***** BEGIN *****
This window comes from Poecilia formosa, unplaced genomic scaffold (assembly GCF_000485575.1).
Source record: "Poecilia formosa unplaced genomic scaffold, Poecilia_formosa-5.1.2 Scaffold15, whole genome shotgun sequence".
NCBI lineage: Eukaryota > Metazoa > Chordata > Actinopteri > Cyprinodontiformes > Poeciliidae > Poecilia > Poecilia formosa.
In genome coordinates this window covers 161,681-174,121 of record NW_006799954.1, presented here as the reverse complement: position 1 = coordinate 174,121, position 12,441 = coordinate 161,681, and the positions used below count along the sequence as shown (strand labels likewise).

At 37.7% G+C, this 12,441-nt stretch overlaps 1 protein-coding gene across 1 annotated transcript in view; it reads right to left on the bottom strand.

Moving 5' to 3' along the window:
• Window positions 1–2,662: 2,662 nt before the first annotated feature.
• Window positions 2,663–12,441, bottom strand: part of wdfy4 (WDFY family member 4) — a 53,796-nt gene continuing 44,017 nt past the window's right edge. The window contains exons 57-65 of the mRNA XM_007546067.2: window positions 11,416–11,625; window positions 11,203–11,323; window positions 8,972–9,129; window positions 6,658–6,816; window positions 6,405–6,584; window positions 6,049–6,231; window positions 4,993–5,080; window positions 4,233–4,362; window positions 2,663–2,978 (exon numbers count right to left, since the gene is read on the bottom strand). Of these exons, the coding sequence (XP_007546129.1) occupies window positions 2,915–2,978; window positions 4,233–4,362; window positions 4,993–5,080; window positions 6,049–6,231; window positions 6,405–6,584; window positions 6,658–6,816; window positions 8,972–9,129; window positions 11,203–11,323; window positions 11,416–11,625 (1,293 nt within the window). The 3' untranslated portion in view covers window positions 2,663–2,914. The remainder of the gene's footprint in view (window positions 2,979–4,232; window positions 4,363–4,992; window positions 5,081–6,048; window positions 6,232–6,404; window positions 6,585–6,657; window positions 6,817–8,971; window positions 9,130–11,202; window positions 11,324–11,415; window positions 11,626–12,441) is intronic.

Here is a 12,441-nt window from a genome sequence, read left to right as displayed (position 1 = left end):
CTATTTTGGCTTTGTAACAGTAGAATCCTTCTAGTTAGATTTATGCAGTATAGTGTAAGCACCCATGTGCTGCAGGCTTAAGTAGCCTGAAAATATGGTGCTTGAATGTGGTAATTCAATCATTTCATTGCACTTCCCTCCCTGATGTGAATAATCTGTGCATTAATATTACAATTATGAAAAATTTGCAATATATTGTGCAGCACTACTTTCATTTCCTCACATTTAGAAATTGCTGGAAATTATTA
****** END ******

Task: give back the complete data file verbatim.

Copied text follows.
This window comes from Poecilia formosa, unplaced genomic scaffold (assembly GCF_000485575.1).
Source record: "Poecilia formosa unplaced genomic scaffold, Poecilia_formosa-5.1.2 Scaffold15, whole genome shotgun sequence".
NCBI lineage: Eukaryota > Metazoa > Chordata > Actinopteri > Cyprinodontiformes > Poeciliidae > Poecilia > Poecilia formosa.
In genome coordinates this window covers 161,681-174,121 of record NW_006799954.1, presented here as the reverse complement: position 1 = coordinate 174,121, position 12,441 = coordinate 161,681, and the positions used below count along the sequence as shown (strand labels likewise).

At 37.7% G+C, this 12,441-nt stretch overlaps 1 protein-coding gene across 1 annotated transcript in view; it reads right to left on the bottom strand.

Moving 5' to 3' along the window:
• Window positions 1–2,662: 2,662 nt before the first annotated feature.
• Window positions 2,663–12,441, bottom strand: part of wdfy4 (WDFY family member 4) — a 53,796-nt gene continuing 44,017 nt past the window's right edge. The window contains exons 57-65 of the mRNA XM_007546067.2: window positions 11,416–11,625; window positions 11,203–11,323; window positions 8,972–9,129; window positions 6,658–6,816; window positions 6,405–6,584; window positions 6,049–6,231; window positions 4,993–5,080; window positions 4,233–4,362; window positions 2,663–2,978 (exon numbers count right to left, since the gene is read on the bottom strand). Of these exons, the coding sequence (XP_007546129.1) occupies window positions 2,915–2,978; window positions 4,233–4,362; window positions 4,993–5,080; window positions 6,049–6,231; window positions 6,405–6,584; window positions 6,658–6,816; window positions 8,972–9,129; window positions 11,203–11,323; window positions 11,416–11,625 (1,293 nt within the window). The 3' untranslated portion in view covers window positions 2,663–2,914. The remainder of the gene's footprint in view (window positions 2,979–4,232; window positions 4,363–4,992; window positions 5,081–6,048; window positions 6,232–6,404; window positions 6,585–6,657; window positions 6,817–8,971; window positions 9,130–11,202; window positions 11,324–11,415; window positions 11,626–12,441) is intronic.

Here is a 12,441-nt window from a genome sequence, read left to right as displayed (position 1 = left end):
CTATTTTGGCTTTGTAACAGTAGAATCCTTCTAGTTAGATTTATGCAGTATAGTGTAAGCACCCATGTGCTGCAGGCTTAAGTAGCCTGAAAATATGGTGCTTGAATGTGGTAATTCAATCATTTCATTGCACTTCCCTCCCTGATGTGAATAATCTGTGCATTAATATTACAATTATGAAAAATTTGCAATATATTGTGCAGCACTACTTTCATTTCCTCACATTTAGAAATTGCTGGAAATTATTA